When it comes to being more energy efficient, switching to LED light bulbs can have a significant impact on your electricity usage. However, there are many other contributors that can affect how much electricity you put towards keeping your home or commercial building well lit—like the quality of your electrical work, old fixtures, and lighting controls.
At e3 Power, we offer lighting consulting services to evaluate your lighting system and its electrical demand. With our expertise, we can help you create energy efficient solutions to lower your electricity usage and improve your quality of light.
How Lighting Affects Your Energy Bill
Every time you turn on the lights, you are using electricity. However, the amount of electricity used and how much of it is spent on actually bringing light into a room can vary depending on the type of light bulb you use, how long your lights are on, and the quality of your electric wiring.
Type of Light Bulbs
Different types of light bulbs use varying amounts of electricity. The most common types of light bulbs used in a home or commercial building are incandescent, fluorescent or CFLs, and LED light bulbs. Each type of bulb has a different operation method and energy usage:
- Incandescent – These were once the most common type of light bulb, however they have been phased out over the years as they are also the most inefficient. Only about 10% of the energy given off by an incandescent bulb is light while the rest is heat that can add more strain on your HVAC and contribute to significant energy waste.
- Fluorescent & CFL – Both fluorescent and compact fluorescent light bulbs (CFLs) utilize mercury vapors and gas to generate light. While they do use less electricity once they have warmed up, they require more watts when they are first turned on. This means that fluorescent light bulbs and CFLs are probably not the best choice in areas where the lights are turned off and on frequently.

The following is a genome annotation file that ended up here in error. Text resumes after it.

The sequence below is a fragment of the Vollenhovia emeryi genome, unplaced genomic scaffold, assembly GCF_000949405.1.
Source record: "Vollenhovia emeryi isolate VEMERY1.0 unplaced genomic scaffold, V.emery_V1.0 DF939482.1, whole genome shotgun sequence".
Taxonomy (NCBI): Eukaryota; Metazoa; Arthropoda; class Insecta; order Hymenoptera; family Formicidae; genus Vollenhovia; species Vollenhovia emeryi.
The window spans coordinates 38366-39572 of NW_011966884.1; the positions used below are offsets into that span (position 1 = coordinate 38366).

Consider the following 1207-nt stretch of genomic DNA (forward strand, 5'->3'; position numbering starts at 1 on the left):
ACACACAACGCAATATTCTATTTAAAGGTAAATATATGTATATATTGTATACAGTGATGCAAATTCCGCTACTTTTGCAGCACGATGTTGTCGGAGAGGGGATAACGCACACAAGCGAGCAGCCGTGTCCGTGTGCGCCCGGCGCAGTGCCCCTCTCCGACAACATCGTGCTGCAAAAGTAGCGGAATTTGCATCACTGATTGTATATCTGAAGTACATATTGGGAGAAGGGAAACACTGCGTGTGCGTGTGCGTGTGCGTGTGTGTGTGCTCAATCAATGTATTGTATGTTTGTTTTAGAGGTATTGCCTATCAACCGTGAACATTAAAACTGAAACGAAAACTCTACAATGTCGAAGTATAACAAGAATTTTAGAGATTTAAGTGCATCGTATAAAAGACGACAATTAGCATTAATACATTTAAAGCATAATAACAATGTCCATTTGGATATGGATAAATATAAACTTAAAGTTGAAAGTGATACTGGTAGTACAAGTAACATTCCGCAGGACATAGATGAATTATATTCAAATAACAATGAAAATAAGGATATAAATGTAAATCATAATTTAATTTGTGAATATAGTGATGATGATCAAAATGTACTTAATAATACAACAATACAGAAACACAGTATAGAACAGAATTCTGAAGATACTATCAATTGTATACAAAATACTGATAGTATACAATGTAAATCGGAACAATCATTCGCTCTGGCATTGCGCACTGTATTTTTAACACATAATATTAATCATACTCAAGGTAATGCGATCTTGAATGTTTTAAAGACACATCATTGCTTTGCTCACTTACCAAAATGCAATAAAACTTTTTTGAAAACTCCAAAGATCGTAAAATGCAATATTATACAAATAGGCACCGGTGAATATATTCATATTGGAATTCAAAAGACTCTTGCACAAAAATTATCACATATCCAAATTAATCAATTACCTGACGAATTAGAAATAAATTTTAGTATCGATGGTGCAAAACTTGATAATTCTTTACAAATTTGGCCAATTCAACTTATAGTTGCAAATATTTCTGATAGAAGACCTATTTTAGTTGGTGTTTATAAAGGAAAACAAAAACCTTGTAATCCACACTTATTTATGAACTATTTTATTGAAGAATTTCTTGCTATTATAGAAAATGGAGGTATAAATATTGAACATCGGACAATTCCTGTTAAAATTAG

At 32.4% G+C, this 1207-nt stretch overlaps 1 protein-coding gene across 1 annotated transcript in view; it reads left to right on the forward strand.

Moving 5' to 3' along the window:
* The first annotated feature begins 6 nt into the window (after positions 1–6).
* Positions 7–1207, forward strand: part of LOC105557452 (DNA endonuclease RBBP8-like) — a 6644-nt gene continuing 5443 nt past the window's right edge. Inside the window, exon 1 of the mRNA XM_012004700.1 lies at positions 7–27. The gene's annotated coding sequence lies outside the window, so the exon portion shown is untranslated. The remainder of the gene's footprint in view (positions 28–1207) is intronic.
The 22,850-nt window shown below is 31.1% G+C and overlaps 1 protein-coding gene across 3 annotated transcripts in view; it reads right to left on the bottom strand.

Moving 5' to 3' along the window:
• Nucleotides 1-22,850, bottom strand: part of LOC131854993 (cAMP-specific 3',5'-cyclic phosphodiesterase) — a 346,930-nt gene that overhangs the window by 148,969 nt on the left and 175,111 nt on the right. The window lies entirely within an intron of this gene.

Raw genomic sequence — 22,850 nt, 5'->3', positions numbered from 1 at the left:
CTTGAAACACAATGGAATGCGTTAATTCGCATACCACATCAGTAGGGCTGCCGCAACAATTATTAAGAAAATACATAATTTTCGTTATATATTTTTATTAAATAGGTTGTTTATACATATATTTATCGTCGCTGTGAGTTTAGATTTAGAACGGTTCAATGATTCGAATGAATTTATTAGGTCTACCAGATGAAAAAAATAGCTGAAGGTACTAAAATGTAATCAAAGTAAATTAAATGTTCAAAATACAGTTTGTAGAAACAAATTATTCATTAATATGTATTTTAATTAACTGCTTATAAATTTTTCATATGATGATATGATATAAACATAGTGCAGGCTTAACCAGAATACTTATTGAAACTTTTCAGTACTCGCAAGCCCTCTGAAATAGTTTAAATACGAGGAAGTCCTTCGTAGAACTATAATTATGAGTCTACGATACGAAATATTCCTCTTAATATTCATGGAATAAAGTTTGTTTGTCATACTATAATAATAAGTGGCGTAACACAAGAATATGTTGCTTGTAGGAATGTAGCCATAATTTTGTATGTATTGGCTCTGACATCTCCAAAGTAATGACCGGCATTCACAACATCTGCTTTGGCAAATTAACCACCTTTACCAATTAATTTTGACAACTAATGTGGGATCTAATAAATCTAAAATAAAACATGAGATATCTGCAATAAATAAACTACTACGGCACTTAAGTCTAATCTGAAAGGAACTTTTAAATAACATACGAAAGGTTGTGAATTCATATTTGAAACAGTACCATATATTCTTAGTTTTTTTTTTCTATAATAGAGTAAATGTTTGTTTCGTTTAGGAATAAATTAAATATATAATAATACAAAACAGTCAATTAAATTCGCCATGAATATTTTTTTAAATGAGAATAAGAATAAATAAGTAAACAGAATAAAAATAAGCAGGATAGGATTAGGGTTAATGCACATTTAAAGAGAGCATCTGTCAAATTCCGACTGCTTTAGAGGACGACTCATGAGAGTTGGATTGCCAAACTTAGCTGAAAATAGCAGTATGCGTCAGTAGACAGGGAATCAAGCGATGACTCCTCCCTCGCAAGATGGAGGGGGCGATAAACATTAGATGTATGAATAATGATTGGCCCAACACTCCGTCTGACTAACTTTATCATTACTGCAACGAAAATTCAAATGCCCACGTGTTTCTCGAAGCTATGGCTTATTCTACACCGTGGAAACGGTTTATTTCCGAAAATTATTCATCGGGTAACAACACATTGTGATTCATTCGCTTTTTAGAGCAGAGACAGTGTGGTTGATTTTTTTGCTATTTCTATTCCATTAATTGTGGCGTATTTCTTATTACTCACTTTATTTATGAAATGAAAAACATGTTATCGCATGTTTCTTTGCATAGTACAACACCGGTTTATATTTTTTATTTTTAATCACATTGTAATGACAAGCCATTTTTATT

- LED – Light emitting diodes—or LEDs—are, by far, the most efficient light bulb on the market today. Using an electrical current and microchip to produce light as well as absorbing the heat it created, an LED light bulb uses a staggering 90% less energy and lasts about 24% longer than incandescent bulbs.
How Long Your Lights Are On
Since you’re charged for electricity based on how many kilowatts per hour (kWh) you use, the length of time your lights are on can impact your energy bills. If you’re one of those people—like so many of us—that always forget to turn off your lights, it might be a good idea to consider getting a lighting timer. There are a wide variety of timers and smart light switches that you can buy, many of which you can access from your phone or tablet for convenience.
Installing dimmers can also help to control the amount of energy you use for lighting. By decreasing the amount of light from the bulb, you’re also decreasing the amount of watts you’re using.
Old Fixtures & Wiring Quality
Energy efficient lighting has made immense progress over the last decade—and old wiring and fixtures weren’t made to the same standards we have today. This means that any of the old lighting in your home or commercial building could be greatly contributing to your energy consumption. By switching out your older fixtures to ones that are made for today’s energy-efficient light bulbs and using ENERGY STAR certified products, you can significantly reduce your energy usage for lighting.
Additionally, if you live in or own an older building, it’s important to also check the quality of its electrical wiring. Faulty wiring can not only increase your electricity usage and energy bills, it can also create dangerous fire hazards and overloaded breakers with the use of modern appliances.
Get Started with a Lighting Consultation from e3 Power
As independent energy efficient experts and auditors, the team at e3 Power will perform an unbiased assessment of your Denver area home or commercial building’s lighting and energy usage during our consultation. Using a variety of specialized tools, we’ll calculate your existing lighting loads—or the energy used to power electric lights—and provide you with retrofit options to reduce your consumption.
In addition to finding solutions to your energy consumption for lighting, we’ll also measure the quality, color, and spatial distribution of your lighting with a photometric assessment. With this information, we can help you design the ideal lighting solution.
Once our lighting consultation is complete, we’ll offer guidance for what rebate programs and incentives are available for you to take advantage of during your lighting improvement project!